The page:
Routing Summarization is a major factor in the success of designing your network. To ensure that your network can scale properly, route summarization is the biggest factor against which to measure your success. Without summarization, you have a flat address design with specific route information for every subnet being transmitted across the network—a bad thing in large networks.
The six time-proven steps to designing a network are as follows:
A dynamic routing protocol supports a routed protocol and maintains routing tables.
The most common use of static routes is in stub networks.
In Link-State routing protocols, each router sends only that portion of the routing table that describes the state of its own links.
Link-state protocols are based on the distributed map concept, which means that every router has a copy of the network map that is regularly updated.
The principle of link-state routing is that all the routers within an area maintain an identical copy of the network topology.
Link-state protocols such as OSPF flood all the routing information when they first become active in link-state packets. After the network converges, they send only small updates via link-state packets.
In OSPF, because each router knows the complete topology of the network, the use of the SPF algorithm creates an extremely fast convergence.
Sends updates to tables only, instead of entire tables, to routers.
Is a more economical routing protocol than RIP over time because it involves less network traffic.
During an external convergence event, OSPF could flood more traffic than RIP. Consider that RIP carries 25 routes per update; on the other hand, OSPF floods a single LSA per external route that is affected by the convergence event.
Distance vector means that information sent from router to router is based on an entry in a routing table that consists of the distance and vector to destination—distance being what it “costs” to get there and vector being the “direction” to get to the destination.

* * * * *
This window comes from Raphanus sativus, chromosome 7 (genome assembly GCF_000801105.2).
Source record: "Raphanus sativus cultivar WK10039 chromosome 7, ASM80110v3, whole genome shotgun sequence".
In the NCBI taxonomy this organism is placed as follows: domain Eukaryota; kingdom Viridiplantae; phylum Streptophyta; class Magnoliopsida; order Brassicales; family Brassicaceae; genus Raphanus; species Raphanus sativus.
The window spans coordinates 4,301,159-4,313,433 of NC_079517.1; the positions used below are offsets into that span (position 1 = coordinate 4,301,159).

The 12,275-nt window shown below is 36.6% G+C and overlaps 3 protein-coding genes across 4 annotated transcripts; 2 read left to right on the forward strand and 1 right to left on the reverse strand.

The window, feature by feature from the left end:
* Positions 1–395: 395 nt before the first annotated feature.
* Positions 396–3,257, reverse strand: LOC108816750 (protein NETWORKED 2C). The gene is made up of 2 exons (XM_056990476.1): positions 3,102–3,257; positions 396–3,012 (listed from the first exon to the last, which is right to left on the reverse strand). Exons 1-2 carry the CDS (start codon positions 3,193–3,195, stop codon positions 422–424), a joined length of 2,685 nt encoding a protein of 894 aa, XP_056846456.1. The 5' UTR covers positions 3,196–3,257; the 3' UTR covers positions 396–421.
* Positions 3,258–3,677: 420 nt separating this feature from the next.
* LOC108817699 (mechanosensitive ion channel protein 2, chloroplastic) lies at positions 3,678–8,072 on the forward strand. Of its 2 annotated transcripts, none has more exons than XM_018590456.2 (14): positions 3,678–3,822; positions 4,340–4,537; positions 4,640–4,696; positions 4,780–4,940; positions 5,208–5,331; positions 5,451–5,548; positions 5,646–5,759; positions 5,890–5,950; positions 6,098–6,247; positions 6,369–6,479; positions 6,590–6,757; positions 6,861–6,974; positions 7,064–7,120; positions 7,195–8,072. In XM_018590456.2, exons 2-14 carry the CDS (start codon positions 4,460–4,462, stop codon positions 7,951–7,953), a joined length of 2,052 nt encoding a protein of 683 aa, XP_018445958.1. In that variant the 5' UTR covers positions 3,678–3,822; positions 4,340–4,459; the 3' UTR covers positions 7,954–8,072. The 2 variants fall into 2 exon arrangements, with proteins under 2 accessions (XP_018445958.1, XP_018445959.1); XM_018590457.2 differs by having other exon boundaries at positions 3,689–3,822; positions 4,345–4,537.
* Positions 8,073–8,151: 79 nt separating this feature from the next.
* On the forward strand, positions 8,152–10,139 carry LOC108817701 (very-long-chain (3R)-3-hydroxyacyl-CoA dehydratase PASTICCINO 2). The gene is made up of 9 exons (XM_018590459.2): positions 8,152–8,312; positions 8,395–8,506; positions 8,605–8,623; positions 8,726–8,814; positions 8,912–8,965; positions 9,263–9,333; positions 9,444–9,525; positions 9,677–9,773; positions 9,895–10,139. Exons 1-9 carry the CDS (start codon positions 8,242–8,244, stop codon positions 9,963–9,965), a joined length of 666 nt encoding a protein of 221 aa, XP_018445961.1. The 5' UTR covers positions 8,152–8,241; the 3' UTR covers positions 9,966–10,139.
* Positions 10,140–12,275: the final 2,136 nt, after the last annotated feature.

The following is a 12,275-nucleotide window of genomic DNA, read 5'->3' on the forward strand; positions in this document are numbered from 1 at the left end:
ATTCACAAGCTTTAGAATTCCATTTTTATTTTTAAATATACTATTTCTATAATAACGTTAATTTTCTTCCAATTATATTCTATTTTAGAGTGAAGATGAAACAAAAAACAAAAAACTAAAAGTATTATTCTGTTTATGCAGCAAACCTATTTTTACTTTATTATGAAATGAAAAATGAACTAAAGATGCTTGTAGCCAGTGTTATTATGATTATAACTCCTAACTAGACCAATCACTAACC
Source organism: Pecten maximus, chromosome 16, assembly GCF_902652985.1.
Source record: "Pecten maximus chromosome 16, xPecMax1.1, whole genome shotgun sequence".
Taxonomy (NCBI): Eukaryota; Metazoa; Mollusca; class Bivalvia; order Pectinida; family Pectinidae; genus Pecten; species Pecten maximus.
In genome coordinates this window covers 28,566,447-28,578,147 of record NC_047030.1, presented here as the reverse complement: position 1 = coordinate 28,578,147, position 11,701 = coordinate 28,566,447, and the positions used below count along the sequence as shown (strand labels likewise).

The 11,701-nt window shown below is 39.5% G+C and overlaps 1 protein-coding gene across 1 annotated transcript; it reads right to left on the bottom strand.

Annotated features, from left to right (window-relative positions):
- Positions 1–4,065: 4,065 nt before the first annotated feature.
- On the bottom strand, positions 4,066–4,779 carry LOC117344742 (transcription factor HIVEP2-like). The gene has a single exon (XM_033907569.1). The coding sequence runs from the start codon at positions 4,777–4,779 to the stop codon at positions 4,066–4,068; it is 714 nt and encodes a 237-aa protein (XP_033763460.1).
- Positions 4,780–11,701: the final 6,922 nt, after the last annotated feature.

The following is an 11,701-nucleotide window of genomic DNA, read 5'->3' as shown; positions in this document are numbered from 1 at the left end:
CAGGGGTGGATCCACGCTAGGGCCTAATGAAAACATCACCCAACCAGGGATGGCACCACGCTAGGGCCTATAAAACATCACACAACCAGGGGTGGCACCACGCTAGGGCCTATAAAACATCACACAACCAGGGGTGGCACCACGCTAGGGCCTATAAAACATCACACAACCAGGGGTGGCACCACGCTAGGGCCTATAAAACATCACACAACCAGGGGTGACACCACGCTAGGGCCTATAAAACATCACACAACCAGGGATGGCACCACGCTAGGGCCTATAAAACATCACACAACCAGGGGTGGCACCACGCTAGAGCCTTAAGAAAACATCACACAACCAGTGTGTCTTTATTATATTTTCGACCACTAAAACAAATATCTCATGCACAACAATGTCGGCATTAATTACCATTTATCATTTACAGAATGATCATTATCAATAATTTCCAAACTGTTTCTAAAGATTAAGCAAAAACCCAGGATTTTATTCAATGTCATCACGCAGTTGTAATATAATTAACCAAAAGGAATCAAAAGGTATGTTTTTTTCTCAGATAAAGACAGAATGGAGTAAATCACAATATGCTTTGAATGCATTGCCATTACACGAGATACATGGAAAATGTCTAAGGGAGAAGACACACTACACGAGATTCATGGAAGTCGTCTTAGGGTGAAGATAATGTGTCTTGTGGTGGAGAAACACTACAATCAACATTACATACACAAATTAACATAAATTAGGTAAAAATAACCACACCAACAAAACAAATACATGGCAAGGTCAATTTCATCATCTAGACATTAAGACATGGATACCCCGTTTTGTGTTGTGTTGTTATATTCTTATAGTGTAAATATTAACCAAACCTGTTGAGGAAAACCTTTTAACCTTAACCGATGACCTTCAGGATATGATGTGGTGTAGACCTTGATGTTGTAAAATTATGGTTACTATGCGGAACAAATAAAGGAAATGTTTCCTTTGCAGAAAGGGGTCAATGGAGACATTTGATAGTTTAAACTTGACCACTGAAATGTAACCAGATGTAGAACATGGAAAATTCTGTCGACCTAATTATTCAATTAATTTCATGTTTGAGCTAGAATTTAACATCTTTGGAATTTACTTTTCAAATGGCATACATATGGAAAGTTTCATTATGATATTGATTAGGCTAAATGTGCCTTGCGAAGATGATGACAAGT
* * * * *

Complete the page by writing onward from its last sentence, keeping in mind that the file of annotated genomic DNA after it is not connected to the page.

Call for each router to send its entire routing table, but only to its neighbors. The neighbor then forwards its entire routing table to its neighbors, and so.
The application layer essentially acts as the end-user interface. This is the layer where inter-action between the mail application (cc:Mail, MS Outlook, and so on) or communications package (SecureCRT for Telnet or FTP Voyager for FTP) and the user occurs.
The presentation layer is responsible for the agreement and translation of the communication format (syntax) between applications.
The session layer responsibilities range from managing the application layer’s transfer of information to the data transport portion of the OSI reference model. An example is Sun’s or Novell’s Remote Procedure Call (RPC), which uses Layer 5.
The transport layer is responsible for the logical transport mechanism, which includes functions conforming to the mechanisms characteristics. Provides a level of error checking and reliability (through sequence numbers) to the transmission of user data to the lower layers of the OSI reference model. This is the only layer that provides true source-to-destination, end-to-end connectivity through the use of routing protocols such as open shortest path first (OSPF) or the file transfer protocol (FTP) application as examples of TCP.
The most common usage of UDP is streaming media solutions, such as Real Audio.
The data link layer provides framing, error, and flow control across the network media being used. An important characteristic of this layer is that the information that is applied to it is used by devices to determine if the packet needs to be acted upon by this layer (that is, proceed to Layer 3 or discard). Serial interfaces do not normally require unique Layer 2 station addresses, such as MAC addresses, unless it is necessary to identify the receiving end in a multipoint network.
24 bits are dedicated for Organization Unique Identification (OUI) and 24 bits are for unique identification.
First 3 bytes of an Ethernet address are the company ID, and the last 3 bytes are assigned by the manufacturer.
Physical layer is responsible for defining information regarding the physical media, such as electrical, mechanical, and functional specifications to connect two systems.
The physical layer is composed of three main areas: wires, connectors, and encoding.